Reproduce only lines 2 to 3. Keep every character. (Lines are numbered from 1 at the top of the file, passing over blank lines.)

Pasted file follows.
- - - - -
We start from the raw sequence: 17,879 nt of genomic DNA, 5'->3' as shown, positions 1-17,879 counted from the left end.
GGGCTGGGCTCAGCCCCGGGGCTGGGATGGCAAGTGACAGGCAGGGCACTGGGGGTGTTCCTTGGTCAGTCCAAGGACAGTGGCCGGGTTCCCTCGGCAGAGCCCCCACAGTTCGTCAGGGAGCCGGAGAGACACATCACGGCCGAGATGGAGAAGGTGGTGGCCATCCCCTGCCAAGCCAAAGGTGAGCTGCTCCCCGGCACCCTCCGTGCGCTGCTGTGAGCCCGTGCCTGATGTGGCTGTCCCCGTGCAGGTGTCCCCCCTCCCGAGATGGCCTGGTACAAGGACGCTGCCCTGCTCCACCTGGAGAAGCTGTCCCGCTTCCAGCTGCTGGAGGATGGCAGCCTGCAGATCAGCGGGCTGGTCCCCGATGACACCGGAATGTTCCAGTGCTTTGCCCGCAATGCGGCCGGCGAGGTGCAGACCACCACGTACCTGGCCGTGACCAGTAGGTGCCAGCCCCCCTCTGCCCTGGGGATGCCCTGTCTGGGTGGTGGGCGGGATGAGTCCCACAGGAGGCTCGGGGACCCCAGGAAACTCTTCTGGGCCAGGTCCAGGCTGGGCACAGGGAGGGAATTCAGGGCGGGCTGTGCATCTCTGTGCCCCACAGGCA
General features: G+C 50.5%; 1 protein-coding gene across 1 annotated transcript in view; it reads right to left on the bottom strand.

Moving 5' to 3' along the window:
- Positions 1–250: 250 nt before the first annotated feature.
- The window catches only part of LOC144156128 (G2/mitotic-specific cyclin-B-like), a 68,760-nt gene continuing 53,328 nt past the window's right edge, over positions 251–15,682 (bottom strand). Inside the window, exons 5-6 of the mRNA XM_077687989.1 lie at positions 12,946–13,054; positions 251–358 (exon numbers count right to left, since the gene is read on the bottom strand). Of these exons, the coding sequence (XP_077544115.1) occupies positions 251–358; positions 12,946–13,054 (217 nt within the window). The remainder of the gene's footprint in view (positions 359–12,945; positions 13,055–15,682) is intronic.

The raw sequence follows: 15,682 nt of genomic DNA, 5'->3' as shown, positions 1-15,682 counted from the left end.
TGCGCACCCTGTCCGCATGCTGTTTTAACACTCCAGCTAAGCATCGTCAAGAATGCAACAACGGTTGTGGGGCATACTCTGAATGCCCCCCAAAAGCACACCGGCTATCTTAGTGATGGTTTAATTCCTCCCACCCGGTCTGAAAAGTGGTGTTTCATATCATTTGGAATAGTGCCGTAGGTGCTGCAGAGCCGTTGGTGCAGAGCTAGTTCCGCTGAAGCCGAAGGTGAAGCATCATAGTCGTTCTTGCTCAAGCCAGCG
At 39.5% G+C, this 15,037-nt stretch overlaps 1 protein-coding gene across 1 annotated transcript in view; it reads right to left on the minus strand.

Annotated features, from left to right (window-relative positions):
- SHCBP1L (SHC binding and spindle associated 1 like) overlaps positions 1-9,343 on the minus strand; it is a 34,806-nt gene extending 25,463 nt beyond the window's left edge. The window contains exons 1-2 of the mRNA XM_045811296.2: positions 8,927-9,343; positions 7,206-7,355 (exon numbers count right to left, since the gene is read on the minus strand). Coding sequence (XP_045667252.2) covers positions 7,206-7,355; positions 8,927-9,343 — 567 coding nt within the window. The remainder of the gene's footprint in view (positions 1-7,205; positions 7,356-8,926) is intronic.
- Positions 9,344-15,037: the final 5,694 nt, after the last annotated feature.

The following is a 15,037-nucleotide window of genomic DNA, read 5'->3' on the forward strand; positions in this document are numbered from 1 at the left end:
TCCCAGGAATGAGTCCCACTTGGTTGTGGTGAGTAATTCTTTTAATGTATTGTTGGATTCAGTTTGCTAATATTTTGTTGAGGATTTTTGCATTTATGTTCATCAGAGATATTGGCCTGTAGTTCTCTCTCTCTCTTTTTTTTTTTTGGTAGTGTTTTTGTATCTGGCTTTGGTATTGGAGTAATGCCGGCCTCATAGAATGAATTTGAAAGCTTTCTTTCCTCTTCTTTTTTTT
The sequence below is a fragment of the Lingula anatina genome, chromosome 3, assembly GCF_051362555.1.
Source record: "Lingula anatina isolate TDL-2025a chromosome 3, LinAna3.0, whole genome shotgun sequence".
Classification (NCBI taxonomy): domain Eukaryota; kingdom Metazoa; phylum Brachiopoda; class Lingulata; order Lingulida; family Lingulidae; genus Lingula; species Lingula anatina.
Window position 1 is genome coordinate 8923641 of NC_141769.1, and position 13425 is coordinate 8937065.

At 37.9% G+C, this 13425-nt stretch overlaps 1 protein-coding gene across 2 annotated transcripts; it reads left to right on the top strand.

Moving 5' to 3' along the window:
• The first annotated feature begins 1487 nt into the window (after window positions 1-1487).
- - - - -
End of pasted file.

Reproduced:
GGGCTGGGCTCAGCCCCGGGGCTGGGATGGCAAGTGACAGGCAGGGCACTGGGGGTGTTCCTTGGTCAGTCCAAGGACAGTGGCCGGGTTCCCTCGGCAGAGCCCCCACAGTTCGTCAGGGAGCCGGAGAGACACATCACGGCCGAGATGGAGAAGGTGGTGGCCATCCCCTGCCAAGCCAAAGGTGAGCTGCTCCCCGGCACCCTCCGTGCGCTGCTGTGAGCCCGTGCCTGATGTGGCTGTCCCCGTGCAGGTGTCCCCCCTCCCGAGATGGCCTGGTACAAGGACGCTGCCCTGCTCCACCTGGAGAAGCTGTCCCGCTTCCAGCTGCTGGAGGATGGCAGCCTGCAGATCAGCGGGCTGGTCCCCGATGACACCGGAATGTTCCAGTGCTTTGCCCGCAATGCGGCCGGCGAGGTGCAGACCACCACGTACCTGGCCGTGACCAGTAGGTGCCAGCCCCCCTCTGCCCTGGGGATGCCCTGTCTGGGTGGTGGGCGGGATGAGTCCCACAGGAGGCTCGGGGACCCCAGGAAACTCTTCTGGGCCAGGTCCAGGCTGGGCACAGGGAGGGAATTCAGGGCGGGCTGTGCATCTCTGTGCCCCACAGGCA
General features: G+C 50.5%; 1 protein-coding gene across 1 annotated transcript in view; it reads right to left on the bottom strand.